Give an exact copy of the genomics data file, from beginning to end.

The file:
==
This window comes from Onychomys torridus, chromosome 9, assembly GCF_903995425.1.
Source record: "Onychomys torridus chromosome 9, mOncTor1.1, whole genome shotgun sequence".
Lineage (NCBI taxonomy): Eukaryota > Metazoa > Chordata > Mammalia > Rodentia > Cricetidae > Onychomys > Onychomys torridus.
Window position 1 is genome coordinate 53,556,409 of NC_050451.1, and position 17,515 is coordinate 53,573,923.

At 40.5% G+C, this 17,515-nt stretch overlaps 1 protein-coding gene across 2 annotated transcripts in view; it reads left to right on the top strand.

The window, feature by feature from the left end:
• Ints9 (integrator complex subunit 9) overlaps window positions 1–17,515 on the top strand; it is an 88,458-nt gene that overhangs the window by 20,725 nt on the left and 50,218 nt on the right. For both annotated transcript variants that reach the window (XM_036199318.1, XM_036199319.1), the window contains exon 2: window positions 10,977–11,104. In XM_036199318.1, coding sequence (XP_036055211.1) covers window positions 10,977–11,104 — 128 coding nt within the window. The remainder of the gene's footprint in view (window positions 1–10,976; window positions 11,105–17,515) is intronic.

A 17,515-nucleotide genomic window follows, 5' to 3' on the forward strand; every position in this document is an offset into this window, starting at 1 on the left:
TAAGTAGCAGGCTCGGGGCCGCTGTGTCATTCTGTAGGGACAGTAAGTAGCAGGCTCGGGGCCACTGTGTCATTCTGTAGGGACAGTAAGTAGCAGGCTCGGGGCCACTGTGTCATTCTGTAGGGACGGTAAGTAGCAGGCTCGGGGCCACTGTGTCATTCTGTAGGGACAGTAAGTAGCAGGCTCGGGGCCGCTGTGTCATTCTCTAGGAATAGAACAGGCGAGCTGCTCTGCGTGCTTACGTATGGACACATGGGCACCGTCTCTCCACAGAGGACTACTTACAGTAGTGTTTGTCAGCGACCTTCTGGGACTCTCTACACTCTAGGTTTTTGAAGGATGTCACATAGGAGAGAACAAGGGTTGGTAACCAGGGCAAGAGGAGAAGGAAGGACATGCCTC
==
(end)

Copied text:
This window comes from Onychomys torridus, chromosome 9, assembly GCF_903995425.1.
Source record: "Onychomys torridus chromosome 9, mOncTor1.1, whole genome shotgun sequence".
Lineage (NCBI taxonomy): Eukaryota > Metazoa > Chordata > Mammalia > Rodentia > Cricetidae > Onychomys > Onychomys torridus.
Window position 1 is genome coordinate 53,556,409 of NC_050451.1, and position 17,515 is coordinate 53,573,923.

At 40.5% G+C, this 17,515-nt stretch overlaps 1 protein-coding gene across 2 annotated transcripts in view; it reads left to right on the top strand.

The window, feature by feature from the left end:
• Ints9 (integrator complex subunit 9) overlaps window positions 1–17,515 on the top strand; it is an 88,458-nt gene that overhangs the window by 20,725 nt on the left and 50,218 nt on the right. For both annotated transcript variants that reach the window (XM_036199318.1, XM_036199319.1), the window contains exon 2: window positions 10,977–11,104. In XM_036199318.1, coding sequence (XP_036055211.1) covers window positions 10,977–11,104 — 128 coding nt within the window. The remainder of the gene's footprint in view (window positions 1–10,976; window positions 11,105–17,515) is intronic.

A 17,515-nucleotide genomic window follows, 5' to 3' on the forward strand; every position in this document is an offset into this window, starting at 1 on the left:
TAAGTAGCAGGCTCGGGGCCGCTGTGTCATTCTGTAGGGACAGTAAGTAGCAGGCTCGGGGCCACTGTGTCATTCTGTAGGGACAGTAAGTAGCAGGCTCGGGGCCACTGTGTCATTCTGTAGGGACGGTAAGTAGCAGGCTCGGGGCCACTGTGTCATTCTGTAGGGACAGTAAGTAGCAGGCTCGGGGCCGCTGTGTCATTCTCTAGGAATAGAACAGGCGAGCTGCTCTGCGTGCTTACGTATGGACACATGGGCACCGTCTCTCCACAGAGGACTACTTACAGTAGTGTTTGTCAGCGACCTTCTGGGACTCTCTACACTCTAGGTTTTTGAAGGATGTCACATAGGAGAGAACAAGGGTTGGTAACCAGGGCAAGAGGAGAAGGAAGGACATGCCTC